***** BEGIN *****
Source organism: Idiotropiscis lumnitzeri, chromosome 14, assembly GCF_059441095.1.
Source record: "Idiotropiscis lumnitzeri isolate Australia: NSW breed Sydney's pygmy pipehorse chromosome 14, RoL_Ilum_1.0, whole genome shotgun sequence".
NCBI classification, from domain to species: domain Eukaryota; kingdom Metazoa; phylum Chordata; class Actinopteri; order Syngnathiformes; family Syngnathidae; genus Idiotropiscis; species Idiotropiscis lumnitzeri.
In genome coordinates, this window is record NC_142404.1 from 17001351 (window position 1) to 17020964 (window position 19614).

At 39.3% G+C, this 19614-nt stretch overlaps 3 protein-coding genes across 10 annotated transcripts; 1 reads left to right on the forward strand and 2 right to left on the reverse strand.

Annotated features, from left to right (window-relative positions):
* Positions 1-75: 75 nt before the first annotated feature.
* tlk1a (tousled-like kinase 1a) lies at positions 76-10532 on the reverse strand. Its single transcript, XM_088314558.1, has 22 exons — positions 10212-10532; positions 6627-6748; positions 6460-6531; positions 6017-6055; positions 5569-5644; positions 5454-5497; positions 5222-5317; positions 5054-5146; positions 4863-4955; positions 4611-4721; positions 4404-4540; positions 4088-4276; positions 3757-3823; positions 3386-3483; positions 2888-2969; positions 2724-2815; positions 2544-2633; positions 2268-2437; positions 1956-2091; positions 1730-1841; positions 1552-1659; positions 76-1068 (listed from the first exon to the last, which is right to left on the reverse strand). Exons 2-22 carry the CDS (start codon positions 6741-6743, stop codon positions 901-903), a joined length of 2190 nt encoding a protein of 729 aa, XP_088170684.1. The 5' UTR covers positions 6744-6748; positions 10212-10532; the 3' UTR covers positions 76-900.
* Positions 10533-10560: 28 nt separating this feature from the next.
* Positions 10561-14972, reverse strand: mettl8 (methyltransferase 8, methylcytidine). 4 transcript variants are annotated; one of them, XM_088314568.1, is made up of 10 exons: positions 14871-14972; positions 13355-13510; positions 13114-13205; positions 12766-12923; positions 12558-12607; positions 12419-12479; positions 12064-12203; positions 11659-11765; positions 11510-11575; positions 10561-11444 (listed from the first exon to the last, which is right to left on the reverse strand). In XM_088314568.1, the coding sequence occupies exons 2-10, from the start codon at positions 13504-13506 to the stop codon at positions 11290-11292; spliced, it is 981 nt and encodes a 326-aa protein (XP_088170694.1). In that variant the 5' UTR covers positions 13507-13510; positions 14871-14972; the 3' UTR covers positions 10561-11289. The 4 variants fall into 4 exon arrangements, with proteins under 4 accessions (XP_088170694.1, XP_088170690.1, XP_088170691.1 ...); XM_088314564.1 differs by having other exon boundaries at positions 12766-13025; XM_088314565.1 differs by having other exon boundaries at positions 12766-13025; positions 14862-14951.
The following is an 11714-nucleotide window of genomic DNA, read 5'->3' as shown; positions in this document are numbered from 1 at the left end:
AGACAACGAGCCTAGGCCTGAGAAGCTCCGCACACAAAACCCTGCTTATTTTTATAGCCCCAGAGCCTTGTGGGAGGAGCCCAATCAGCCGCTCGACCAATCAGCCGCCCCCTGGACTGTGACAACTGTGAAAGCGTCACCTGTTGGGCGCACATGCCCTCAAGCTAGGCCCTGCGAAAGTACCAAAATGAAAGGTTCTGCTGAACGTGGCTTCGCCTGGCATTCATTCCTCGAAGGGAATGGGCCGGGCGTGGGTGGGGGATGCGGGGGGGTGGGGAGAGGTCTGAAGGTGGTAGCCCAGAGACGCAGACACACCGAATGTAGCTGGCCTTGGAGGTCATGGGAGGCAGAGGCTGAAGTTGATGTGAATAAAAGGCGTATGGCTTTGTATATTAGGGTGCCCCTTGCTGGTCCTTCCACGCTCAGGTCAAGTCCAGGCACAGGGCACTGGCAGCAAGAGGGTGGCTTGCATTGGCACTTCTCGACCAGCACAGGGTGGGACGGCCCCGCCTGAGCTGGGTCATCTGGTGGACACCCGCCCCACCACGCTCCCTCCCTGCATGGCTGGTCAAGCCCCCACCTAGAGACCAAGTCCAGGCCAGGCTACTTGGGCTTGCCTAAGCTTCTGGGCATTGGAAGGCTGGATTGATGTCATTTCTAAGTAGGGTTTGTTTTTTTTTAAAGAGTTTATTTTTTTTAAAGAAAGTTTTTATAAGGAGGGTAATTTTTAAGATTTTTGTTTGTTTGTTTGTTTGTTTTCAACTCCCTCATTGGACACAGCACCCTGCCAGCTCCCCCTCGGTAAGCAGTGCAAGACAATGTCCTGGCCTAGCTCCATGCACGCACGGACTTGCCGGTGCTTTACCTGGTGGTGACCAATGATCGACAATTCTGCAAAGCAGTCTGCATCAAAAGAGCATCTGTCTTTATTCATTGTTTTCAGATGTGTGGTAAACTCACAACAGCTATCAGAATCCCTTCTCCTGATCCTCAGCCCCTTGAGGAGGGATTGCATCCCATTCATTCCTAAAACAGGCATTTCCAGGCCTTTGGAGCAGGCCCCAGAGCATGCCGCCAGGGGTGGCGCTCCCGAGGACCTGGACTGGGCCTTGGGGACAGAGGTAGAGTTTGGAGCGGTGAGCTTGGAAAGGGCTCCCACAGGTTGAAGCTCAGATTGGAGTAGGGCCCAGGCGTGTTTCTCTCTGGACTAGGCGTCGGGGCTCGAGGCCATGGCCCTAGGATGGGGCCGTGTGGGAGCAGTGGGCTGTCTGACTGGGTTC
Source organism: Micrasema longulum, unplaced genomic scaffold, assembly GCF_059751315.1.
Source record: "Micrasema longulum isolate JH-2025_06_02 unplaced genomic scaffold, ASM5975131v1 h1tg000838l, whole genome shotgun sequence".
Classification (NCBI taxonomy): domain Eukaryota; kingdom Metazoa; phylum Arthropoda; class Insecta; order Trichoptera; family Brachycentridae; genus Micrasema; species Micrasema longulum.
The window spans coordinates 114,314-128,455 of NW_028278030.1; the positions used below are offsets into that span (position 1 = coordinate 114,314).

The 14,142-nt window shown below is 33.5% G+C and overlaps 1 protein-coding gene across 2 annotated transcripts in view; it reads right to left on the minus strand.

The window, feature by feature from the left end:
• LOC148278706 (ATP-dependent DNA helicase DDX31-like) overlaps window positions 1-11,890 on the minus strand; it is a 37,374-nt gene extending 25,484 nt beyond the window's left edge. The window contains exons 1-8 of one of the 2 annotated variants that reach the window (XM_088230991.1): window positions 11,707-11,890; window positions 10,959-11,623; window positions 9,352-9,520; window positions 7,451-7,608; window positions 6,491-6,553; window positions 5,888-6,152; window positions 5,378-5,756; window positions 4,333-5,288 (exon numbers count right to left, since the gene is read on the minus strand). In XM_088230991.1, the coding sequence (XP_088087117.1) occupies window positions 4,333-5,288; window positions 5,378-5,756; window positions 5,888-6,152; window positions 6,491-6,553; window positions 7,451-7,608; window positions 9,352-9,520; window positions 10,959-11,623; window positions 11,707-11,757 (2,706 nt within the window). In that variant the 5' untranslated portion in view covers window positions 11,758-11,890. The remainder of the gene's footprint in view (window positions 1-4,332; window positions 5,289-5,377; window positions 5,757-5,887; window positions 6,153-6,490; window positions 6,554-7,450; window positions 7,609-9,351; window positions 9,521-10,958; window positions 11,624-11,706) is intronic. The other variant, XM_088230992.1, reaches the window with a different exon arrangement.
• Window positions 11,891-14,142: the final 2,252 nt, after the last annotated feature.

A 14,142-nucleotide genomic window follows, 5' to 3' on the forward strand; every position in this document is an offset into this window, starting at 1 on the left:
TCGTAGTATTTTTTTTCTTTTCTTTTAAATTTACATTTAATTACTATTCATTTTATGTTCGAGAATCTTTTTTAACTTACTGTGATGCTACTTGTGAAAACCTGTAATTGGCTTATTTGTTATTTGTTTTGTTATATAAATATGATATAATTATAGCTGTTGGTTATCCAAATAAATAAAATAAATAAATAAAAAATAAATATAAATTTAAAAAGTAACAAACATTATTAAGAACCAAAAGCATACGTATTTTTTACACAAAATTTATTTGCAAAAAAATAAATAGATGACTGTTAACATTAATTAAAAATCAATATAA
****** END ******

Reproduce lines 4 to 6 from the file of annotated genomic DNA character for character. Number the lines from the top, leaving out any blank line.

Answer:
In genome coordinates, this window is record NC_142404.1 from 17001351 (window position 1) to 17020964 (window position 19614).

At 39.3% G+C, this 19614-nt stretch overlaps 3 protein-coding genes across 10 annotated transcripts; 1 reads left to right on the forward strand and 2 right to left on the reverse strand.

Annotated features, from left to right (window-relative positions):